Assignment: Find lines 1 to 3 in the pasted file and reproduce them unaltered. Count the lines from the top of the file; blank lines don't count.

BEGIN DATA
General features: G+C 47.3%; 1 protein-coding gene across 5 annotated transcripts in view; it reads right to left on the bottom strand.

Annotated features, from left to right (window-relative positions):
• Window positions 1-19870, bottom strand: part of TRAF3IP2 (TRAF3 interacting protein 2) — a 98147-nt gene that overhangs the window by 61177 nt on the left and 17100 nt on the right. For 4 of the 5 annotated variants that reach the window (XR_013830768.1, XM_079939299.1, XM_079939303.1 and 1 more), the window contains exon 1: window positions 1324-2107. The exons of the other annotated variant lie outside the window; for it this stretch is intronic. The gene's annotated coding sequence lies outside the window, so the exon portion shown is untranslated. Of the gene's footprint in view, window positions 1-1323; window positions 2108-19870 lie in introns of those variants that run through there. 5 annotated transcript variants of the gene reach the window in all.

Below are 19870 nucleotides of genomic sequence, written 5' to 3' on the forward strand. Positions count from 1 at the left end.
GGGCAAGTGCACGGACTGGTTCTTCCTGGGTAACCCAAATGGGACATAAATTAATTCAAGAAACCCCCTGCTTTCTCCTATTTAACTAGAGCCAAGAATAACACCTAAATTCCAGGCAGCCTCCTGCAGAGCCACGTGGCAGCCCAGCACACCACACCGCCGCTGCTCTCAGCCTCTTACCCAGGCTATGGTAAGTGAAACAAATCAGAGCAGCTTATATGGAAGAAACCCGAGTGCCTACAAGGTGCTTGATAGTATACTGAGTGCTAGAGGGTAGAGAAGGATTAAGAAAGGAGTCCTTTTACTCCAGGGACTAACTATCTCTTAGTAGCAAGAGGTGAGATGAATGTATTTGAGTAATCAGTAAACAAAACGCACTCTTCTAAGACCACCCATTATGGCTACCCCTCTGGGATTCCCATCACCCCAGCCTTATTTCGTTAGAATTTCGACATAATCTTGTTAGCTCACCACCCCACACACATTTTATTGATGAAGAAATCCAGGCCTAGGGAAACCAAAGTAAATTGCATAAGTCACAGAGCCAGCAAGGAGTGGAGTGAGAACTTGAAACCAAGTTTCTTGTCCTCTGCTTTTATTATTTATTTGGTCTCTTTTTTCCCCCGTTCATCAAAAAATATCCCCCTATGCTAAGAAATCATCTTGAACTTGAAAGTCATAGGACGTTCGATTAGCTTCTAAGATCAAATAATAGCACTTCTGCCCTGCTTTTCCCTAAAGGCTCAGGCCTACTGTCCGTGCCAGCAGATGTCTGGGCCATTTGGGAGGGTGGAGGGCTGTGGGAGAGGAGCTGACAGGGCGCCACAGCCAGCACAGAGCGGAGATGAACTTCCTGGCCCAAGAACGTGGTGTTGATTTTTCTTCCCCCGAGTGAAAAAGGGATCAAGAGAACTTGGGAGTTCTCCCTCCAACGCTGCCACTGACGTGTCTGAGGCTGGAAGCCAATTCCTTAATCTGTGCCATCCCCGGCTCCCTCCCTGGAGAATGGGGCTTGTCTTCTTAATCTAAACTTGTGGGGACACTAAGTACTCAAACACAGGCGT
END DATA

General features: G+C 47.3%; 1 protein-coding gene across 5 annotated transcripts in view; it reads right to left on the bottom strand.

Annotated features, from left to right (window-relative positions):
• Window positions 1-19870, bottom strand: part of TRAF3IP2 (TRAF3 interacting protein 2) — a 98147-nt gene that overhangs the window by 61177 nt on the left and 17100 nt on the right. For 4 of the 5 annotated variants that reach the window (XR_013830768.1, XM_079939299.1, XM_079939303.1 and 1 more), the window contains exon 1: window positions 1324-2107. The exons of the other annotated variant lie outside the window; for it this stretch is intronic. The gene's annotated coding sequence lies outside the window, so the exon portion shown is untranslated. Of the gene's footprint in view, window positions 1-1323; window positions 2108-19870 lie in introns of those variants that run through there. 5 annotated transcript variants of the gene reach the window in all.